Dorset NHS shake-up campaigners refused appeal
Campaigners fighting the reorganisation of hospital services have been refused an appeal in the High Court.
Dorset Clinical Commissioning Group (CCG) has begun a shake-up, including shutting Poole's A&E, after winning a judicial review in July last year.
Defend Dorset NHS launched a second legal challenge against the plans in September.
The reasons for the decision will be handed down in a written judgement in a few weeks.
The shake-up aims to avoid a projected funding shortfall of at least £158m a year by 2021.
The plans are currently being reviewed by health secretary Matt Hancock and Dorset Healthcare Trust NHS Board will hold its next meeting on 31 July.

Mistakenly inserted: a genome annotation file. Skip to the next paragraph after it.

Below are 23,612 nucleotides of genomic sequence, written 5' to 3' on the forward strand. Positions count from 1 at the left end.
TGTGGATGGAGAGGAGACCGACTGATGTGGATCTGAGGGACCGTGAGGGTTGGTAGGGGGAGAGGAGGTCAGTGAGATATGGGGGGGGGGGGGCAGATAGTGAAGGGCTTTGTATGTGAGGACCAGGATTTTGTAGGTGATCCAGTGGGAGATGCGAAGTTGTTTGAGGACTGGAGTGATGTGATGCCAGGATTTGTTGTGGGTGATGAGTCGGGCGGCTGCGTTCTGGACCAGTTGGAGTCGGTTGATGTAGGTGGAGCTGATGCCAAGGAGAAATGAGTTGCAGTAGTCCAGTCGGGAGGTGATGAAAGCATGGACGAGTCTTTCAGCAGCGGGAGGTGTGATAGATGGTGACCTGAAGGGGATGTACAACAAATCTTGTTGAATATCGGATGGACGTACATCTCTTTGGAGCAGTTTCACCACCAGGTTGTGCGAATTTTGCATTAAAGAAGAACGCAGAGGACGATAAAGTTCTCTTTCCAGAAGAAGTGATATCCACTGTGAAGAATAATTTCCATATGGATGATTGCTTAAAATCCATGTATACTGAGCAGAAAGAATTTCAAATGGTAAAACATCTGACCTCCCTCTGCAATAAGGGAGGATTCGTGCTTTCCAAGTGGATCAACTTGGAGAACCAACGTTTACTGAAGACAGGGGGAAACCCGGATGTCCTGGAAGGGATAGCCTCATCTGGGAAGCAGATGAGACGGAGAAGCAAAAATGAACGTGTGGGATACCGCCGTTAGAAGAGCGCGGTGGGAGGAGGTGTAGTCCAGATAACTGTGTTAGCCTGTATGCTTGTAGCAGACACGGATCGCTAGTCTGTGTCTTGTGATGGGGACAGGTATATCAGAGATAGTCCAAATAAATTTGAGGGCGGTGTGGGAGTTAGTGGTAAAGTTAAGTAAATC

Dorset CCG said it was "disappointed" not to be able to move "more rapidly" on its plans as a result of court proceedings.
"We recognise that the judicial review and appeal process is right and proper, however it has so-far involved considerable cost to the publicly-funded NHS," Tim Goodson, chief officer of Dorset CCG, said.
The group added it hoped the decision made at the High Court would "reassure people that we acted properly in reaching the decisions".
Under the CCG Clinical Services Review, Poole's A&E, maternity and paediatric services will be lost to Bournemouth, which will become the area's main emergency hospital.
Poole is set to become a centre for planned treatment and operations.
Changes to mental health acute care include the closure and relocation of beds at Weymouth's Linden unit and the creation of extra inpatient beds at St Ann's Hospital in Poole and Forston Clinic near Dorchester.
Beds at Portland Hospital have already been closed.
Campaign group Defend Dorset NHS, which has raised more than £21,000 in its legal bid, has argued travel times from areas like Swanage would be too great if the changes go ahead.